[Update: Adds Romney shared appreciation accounting proposals]
In his latest housing plan, Republican presidential nominee Mitt Romney promised to abolish President Obama's foreclosure prevention programs in order to spark more private deals between banks and their borrowers.
"A Romney-Ryan Administration will make it easier for homeowners to get alternatives to foreclosure, such as short sales, deed-in-lieu-of-foreclosure and shared appreciation," according to a policy released Friday.
A Romney administration would change accounting issues in order to make shared-appreciation more attractive to banks. For instance, lenders might be able to sell the future appreciation separately from the first mortgage or could hold it at market value on its balance sheet, according to a source familiar with the plans.
According to some bank or government initiatives proposed or already underway, servicers will reduce mortgage principal and share the value that appreciates afterward in order free up some of the 10.8 million underwater homeowners to either sell their home or refinance.
Many banks have refused principal reduction, even shared appreciation ones, without taxpayers supplementing at least some of the write-downs. Republicans applauded Federal Housing Finance Agency Acting Director Edward DeMarco when he rejected a taxpayer-funded idea for Fannie Mae and Freddie Mac loans in lieu of principal forbearance offers.
During the primaries, Romney repeatedly said that he would let local real estate markets "hit the bottom," and give investors the chance to clear the foreclosed inventory.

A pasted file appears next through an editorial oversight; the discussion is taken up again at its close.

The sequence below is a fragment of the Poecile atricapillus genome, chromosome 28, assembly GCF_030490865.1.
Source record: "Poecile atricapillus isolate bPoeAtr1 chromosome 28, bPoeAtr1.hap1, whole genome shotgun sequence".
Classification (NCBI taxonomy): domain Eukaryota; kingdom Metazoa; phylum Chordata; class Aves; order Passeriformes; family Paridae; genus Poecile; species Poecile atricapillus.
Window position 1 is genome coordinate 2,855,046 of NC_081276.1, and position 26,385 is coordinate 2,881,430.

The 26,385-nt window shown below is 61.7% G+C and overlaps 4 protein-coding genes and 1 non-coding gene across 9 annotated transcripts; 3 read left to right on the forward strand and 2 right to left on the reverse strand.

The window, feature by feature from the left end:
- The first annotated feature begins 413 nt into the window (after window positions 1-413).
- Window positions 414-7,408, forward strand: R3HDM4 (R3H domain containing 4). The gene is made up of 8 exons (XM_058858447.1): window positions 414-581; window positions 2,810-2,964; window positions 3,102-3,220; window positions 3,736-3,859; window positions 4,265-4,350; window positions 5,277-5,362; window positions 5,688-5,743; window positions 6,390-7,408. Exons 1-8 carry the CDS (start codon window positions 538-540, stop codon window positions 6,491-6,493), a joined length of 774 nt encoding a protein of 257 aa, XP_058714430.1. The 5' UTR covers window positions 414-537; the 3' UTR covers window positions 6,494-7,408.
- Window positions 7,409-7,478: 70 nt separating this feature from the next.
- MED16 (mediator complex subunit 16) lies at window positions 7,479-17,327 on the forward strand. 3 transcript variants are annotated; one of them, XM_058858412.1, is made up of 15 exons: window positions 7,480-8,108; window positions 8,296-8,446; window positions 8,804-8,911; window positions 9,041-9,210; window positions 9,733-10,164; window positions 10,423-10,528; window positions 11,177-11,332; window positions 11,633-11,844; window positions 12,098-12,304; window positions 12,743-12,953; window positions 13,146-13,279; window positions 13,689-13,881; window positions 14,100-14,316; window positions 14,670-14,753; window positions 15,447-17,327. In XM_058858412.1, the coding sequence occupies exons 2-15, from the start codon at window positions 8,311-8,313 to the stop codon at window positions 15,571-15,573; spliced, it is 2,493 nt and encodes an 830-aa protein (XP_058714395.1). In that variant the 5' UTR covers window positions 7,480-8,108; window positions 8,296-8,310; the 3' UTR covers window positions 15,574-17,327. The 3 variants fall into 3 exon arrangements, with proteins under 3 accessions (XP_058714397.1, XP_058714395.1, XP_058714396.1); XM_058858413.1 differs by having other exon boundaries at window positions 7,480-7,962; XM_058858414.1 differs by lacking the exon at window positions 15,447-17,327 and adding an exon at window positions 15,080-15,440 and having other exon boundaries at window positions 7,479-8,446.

A variety of Treasury Department initiatives under the Home Affordable Modification Program have underwhelmed. The administration expanded HAMP in January, but mortgage servicers have been slow to implement the wider guidelines and rejected or canceled their 1 millionth borrower from the program in July. On a monthly basis, private modification programs have long doubled HAMP. But the redefaults on these workouts far surpass the government programs.
Romney as he did in a former housing policy release vowed to overhaul the Dodd-Frank Act, and criticized the upcoming qualified mortgage rule from the Consumer Financial Protection Bureau due in January.
"More than two years since the passage of Dodd-Frank, regulators still haven't been able to define what the characteristics of these 'qualified mortgages' should be, and the lack of certainty has paralyzed lenders. The end result is that credit-worthy borrowers are being rejected when they apply for a mortgage, and the housing recovery is being further delayed," according to the plan.
The Romney campaign, like in its earlier version, promised to reform Fannie and Freddie but unlike previous language, there is no mention in the new policy of privatizing the GSEs completely.
"Rather than just talk about reform, a Romney-Ryan Administration will protect taxpayers from additional risk in the future by reforming Fannie Mae and Freddie Mac and provide a long-term, sustainable solution for the future of housing finance reform in our country," according to the plan.